Her motto: “fit the way you live”

I am certain that you have heard her name more than once, maybe you and your mother have even worn clothing that bares her name, but what else do you know about her? Well she was a pioneer in the business world who paved the way for women like me to own our own companies.

Liz Claiborne, also known as Anne Elisabeth Jane Claiborne, was the first woman to become chairperson and CEO of a Fortune 500 Company. The road that led her there is one less traveled. Let’s take a closer look!
Liz was born in 1929 in Brussels, Belgium. Her family was prominent in Louisiana with an ancestor named William C. C. Claiborne who was the Governor of Louisiana during the War of 1812. When she was 10 her family returned to Louisiana. She attended a boarding school in Maryland, however instead of finishing high school her father, a banker, sent her to Europe. She was to study art informally since he did not believe Liz needed a formal education. Though her parents wanted her to become an artist, Liz knew she wanted to be a designer ever since her mother taught her how to sew.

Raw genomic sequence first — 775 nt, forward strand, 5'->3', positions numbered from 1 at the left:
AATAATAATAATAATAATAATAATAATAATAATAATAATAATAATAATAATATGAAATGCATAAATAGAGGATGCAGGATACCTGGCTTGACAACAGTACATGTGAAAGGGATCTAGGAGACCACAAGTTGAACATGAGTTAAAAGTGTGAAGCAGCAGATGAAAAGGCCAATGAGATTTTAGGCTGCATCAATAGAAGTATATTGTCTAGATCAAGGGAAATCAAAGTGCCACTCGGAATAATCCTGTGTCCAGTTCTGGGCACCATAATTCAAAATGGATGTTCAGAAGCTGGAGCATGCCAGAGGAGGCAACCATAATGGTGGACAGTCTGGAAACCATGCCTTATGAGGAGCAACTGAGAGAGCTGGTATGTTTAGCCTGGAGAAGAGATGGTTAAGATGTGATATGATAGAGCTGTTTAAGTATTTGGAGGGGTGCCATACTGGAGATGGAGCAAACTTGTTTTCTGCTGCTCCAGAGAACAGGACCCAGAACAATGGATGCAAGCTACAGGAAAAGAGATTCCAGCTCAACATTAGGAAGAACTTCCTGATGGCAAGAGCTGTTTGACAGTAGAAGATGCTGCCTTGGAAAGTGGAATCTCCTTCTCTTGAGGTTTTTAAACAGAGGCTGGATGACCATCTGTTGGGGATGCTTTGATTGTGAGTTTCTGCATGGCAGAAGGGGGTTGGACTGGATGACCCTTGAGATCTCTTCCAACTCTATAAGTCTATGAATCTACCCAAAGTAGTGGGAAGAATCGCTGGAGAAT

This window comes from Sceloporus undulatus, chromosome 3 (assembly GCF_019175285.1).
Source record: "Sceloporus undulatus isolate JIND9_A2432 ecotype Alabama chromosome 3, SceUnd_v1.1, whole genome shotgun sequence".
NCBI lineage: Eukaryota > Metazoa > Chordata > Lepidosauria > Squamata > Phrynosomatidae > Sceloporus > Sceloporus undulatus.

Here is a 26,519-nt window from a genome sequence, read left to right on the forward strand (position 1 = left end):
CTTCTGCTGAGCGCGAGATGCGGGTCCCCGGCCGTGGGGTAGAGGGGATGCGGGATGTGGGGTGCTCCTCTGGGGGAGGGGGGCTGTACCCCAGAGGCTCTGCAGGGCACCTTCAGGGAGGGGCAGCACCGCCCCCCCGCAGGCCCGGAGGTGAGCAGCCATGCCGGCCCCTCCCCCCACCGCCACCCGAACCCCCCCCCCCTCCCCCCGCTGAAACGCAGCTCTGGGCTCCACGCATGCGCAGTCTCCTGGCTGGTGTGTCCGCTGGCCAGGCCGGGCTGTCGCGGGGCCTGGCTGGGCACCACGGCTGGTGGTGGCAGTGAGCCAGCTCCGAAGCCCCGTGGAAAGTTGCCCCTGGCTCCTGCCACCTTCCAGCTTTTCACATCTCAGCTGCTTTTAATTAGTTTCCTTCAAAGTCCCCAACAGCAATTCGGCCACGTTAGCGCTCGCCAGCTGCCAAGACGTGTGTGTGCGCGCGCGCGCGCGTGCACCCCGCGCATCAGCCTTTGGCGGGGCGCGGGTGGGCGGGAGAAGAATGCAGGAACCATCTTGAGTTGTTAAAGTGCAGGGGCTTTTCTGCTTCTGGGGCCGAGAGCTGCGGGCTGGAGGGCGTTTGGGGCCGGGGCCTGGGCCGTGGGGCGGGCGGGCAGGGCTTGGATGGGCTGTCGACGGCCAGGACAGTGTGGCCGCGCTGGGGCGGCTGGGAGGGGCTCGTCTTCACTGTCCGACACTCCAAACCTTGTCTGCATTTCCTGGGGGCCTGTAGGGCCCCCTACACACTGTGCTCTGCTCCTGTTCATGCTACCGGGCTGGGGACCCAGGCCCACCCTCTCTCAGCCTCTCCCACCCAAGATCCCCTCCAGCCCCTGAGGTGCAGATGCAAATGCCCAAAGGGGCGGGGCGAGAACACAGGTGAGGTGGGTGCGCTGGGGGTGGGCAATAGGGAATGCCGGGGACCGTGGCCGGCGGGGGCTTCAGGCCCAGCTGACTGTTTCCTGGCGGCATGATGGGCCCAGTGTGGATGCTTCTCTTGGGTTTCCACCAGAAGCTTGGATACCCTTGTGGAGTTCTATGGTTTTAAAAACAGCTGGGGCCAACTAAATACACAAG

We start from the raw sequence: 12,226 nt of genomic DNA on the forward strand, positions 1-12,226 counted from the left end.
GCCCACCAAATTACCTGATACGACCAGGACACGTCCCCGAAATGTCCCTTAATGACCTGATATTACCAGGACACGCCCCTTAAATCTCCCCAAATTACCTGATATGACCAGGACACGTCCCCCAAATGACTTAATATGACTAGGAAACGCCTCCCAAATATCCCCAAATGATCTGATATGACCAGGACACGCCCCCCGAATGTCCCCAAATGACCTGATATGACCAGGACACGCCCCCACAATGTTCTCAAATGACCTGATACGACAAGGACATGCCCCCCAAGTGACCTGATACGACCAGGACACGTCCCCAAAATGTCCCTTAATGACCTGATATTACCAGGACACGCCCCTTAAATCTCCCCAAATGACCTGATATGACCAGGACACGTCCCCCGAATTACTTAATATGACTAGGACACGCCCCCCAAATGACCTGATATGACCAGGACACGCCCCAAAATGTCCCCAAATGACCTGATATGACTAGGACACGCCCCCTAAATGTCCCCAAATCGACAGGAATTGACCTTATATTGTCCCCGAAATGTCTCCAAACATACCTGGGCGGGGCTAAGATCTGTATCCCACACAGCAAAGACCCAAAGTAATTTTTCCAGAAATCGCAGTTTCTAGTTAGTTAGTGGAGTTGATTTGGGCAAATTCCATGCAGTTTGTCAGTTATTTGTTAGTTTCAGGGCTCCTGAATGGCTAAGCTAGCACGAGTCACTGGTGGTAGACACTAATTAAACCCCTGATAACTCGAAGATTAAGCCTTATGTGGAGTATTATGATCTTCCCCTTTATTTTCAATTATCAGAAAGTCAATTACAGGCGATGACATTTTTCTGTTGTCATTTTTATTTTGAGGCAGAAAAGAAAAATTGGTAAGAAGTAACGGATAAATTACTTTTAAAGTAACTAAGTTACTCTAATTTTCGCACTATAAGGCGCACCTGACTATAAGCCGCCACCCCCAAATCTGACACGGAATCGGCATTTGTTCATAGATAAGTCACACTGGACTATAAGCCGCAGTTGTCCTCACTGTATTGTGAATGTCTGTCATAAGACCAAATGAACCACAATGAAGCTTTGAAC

When she was 21 she won the Jacques Heim National Design Contest sponsored by Harper’s Bizarre and jumped at the chance to move to New York the first moment she could. Unlike many other designers she did not attend Parson’s or a fancy design school, she merely worked as a sportswear sketch artist for Tina Leser and as a designer for Dan Keller, Youth Group Inc, and Johnathan Logan.
At the age of 47 she became frustrated with the lack of clothing for working women. Her boss at the time would not entertain her idea of mix and match coordinated sportswear for women, so she began her own company. She started with $50,000 of her and her husband’s savings money and $200,000 from other investors and more than quadrupled their investments.